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1.
Innovation (N Y) ; 2(1): 100071, 2021 Feb 28.
Article in English | MEDLINE | ID: covidwho-978457

ABSTRACT

The COVID-19 outbreak has already become a global pandemic and containing this rapid worldwide transmission is of great challenge. The impacts of temperature and humidity on the COVID-19 transmission rate are still under discussion. Here, we elucidated these relationships by utilizing two unique scenarios, repeated measurement and natural experiment, using the COVID-19 cases reported from January 23 - February 21, 2020, in China. The modeling results revealed that higher temperature was most strongly associated with decreased COVID-19 transmission at a lag time of 8 days. Relative humidity (RH) appeared to have only a slight effect. These findings were verified by assessing SARS-CoV-2 infectivity under the relevant conditions of temperature (4°C-37°C) and RH (> 40%). We concluded that temperature increase made an important, but not determined, contribution to restrain the COVID-19 outbreak in China. It suggests that the emphasis of other effective controlling polices should be strictly implemented to restrain COVID-19 transmission in cold seasons.

2.
J Affect Disord ; 281: 91-98, 2021 02 15.
Article in English | MEDLINE | ID: covidwho-957167

ABSTRACT

BACKGROUND: The global COVID-19 pandemic has generated major mental and psychological health problems worldwide. We conducted a meta-analysis to assess the prevalence of depression, anxiety, distress, and insomnia during the COVID-19 pandemic. METHODS: We searched online biomedical databases (PubMed, Embase, Web of Science, Ovid, CNKI, and Wanfang Data) and preprint databases (SSRN, bioRxiv, and MedRxiv) for observational studies from January 1, 2020 to March 16, 2020 investigating the prevalence of mental health problems during the COVID-19 pandemic. RESULTS: We retrieved 821 citations from the biomedical databases and 53 citations from the preprint databases: 66 studies with 221,970 participants were included in our meta-analysis. The overall pooled prevalence of depression, anxiety, distress, and insomnia was 31.4%, 31.9%, 41.1% and 37.9%, respectively. Noninfectious chronic disease patients, quarantined persons, and COVID-19 patients had a higher risk of depression (Q=26.73, p<0.01) and anxiety (Q=21.86, p<0.01) than other populations. The general population and non-medical staff had a lower risk of distress than other populations (Q=461.21, p< 0.01). Physicians, nurses, and non-medical staff showed a higher prevalence of insomnia (Q=196.64, p<0.01) than other populations. LIMITATIONS: All included studies were from the early phase of the global pandemic. Additional meta-analyses are needed to obtain more data in all phases of the pandemic. CONCLUSIONS: The COVID-19 pandemic increases the mental health problems of the global population, particularly health care workers, noninfectious chronic disease patients, COVID-19 patients, and quarantined persons. Interventions for mental health are urgently needed for preventing mental health problems.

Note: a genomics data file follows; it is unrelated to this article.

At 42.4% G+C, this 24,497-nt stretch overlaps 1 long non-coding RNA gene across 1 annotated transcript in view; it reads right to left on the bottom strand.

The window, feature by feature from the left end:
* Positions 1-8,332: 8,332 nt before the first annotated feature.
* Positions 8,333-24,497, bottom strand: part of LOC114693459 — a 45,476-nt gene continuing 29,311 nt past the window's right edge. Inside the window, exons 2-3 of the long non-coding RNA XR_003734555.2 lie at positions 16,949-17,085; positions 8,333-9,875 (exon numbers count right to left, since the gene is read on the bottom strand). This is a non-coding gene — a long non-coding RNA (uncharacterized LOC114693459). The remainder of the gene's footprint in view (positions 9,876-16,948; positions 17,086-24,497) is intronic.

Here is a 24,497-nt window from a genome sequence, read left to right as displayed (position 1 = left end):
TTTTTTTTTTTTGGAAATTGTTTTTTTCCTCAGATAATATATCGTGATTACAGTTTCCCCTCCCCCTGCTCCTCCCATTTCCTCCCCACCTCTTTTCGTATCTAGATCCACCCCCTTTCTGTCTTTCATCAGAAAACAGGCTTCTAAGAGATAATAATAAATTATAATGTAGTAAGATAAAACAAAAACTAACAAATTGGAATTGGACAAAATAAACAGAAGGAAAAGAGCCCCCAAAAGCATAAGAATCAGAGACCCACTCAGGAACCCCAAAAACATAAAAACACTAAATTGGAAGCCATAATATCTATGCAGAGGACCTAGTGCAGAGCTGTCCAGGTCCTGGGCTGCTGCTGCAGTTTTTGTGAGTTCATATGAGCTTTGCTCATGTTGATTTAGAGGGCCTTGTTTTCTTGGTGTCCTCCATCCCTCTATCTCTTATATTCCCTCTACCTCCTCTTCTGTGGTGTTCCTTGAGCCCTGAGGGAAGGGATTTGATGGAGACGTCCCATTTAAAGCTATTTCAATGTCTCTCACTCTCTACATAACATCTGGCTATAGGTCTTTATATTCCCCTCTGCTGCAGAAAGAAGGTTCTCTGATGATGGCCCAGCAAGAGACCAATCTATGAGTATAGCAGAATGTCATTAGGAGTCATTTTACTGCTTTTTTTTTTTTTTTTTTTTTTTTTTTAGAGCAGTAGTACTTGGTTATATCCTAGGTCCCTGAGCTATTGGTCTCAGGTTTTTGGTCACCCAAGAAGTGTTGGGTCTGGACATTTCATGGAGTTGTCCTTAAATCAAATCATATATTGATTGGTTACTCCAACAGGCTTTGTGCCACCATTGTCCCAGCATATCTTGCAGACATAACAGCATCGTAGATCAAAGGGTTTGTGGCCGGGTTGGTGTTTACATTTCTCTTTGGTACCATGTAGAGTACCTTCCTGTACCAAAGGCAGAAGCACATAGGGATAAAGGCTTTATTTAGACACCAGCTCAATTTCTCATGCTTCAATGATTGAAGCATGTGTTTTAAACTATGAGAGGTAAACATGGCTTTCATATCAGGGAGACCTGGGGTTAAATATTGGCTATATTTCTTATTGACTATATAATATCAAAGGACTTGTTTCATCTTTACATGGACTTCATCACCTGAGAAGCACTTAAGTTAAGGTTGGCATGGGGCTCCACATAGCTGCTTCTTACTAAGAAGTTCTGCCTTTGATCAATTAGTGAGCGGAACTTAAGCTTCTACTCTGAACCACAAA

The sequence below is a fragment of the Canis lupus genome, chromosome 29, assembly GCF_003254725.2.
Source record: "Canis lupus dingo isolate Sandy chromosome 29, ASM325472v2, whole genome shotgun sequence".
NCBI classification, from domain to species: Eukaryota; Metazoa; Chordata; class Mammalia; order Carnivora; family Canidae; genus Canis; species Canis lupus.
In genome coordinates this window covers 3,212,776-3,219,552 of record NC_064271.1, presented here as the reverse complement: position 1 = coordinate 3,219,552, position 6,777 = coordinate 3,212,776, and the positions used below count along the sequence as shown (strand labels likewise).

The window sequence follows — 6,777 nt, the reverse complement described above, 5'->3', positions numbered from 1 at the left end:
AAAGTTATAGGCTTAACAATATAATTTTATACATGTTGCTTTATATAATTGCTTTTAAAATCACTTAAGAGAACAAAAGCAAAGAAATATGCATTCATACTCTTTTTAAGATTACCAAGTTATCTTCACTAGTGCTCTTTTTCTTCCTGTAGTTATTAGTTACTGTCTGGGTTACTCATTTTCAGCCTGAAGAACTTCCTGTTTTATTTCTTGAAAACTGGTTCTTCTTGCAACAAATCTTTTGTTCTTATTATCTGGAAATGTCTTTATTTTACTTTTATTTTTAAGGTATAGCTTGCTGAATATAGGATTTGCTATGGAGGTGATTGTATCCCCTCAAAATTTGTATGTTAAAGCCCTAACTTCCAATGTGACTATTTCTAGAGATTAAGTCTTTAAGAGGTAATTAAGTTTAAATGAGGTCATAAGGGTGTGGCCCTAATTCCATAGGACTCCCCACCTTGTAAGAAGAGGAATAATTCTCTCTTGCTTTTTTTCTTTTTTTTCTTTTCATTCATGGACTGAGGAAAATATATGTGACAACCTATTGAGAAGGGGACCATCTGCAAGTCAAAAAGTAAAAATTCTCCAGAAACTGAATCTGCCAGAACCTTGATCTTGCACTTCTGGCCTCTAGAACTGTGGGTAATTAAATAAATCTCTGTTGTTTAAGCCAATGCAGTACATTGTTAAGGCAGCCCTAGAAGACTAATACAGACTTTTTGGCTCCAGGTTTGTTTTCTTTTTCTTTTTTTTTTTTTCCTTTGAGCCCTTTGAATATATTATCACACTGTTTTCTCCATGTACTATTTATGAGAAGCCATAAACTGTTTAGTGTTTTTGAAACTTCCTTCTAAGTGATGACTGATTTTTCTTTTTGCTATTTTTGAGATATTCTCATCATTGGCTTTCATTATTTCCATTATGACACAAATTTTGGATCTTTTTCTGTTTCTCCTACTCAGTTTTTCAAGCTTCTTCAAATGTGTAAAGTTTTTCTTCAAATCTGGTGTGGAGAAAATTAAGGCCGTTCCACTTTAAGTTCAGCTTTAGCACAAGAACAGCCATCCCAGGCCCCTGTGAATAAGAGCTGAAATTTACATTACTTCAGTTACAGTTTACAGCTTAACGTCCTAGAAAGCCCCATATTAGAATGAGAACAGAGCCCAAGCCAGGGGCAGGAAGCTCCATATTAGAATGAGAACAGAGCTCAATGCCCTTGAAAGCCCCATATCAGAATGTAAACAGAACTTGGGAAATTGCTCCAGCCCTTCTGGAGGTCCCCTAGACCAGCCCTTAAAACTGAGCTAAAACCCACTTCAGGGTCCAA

Subject(s)
COVID-19/psychology , Mental Health , Pandemics , Anxiety/epidemiology , Chronic Disease , Depression/epidemiology , Health Personnel/psychology , Humans , Noncommunicable Diseases , Prevalence , Psychological Distress , Quarantine/psychology , Sleep Initiation and Maintenance Disorders/epidemiology
3.
Innovation (N Y) ; 1(2): 100026, 2020 Aug 28.
Article in English | MEDLINE | ID: covidwho-693467

ABSTRACT

Recently, considerable efforts have been focused on intensifying the screening process for asymptomatic COVID-19 cases in the Chinese Mainland, especially for up to 10 million citizens living in Wuhan City by nucleic acid testing. However, a high percentage of domestic asymptomatic cases did not develop into symptomatic ones, which is abnormal and has drawn considerable public attention. Here, we aimed to investigate the prevalence of COVID-19 infections in the Chinese Mainland from a statistical perspective, as it is of referential significance for other regions. By conservatively assuming a development time lag from pre-symptomatic (i.e., referring to the infected cases that were screened before the COVID-19 symptom onset) to symptomatic as an incubation time of 5.2 days, our results indicated that 92.5% of those tested in Wuhan City, China, and 95.1% of those tested in the Chinese Mainland should have COVID-19 syndrome onset, which was extremely higher than their corresponding practical percentages of 0.8% and 3.3%, respectively. We propose that a certain false positive rate may exist if large-scale nucleic acid screening tests for asymptomatic cases are conducted in common communities with a low incidence rate. Despite adopting relatively high-sensitivity, high-specificity detection kits, we estimated a very low prevalence of COVID-19 infections, ranging from 10-6 to 10-4 in both Wuhan City and the Chinese Mainland. Thus, the prevalence rate of asymptomatic infections in China had been at a very low level. Furthermore, given the lower prevalence of the infection, close examination of the data for false positive results is necessary to minimize social and economic impacts.

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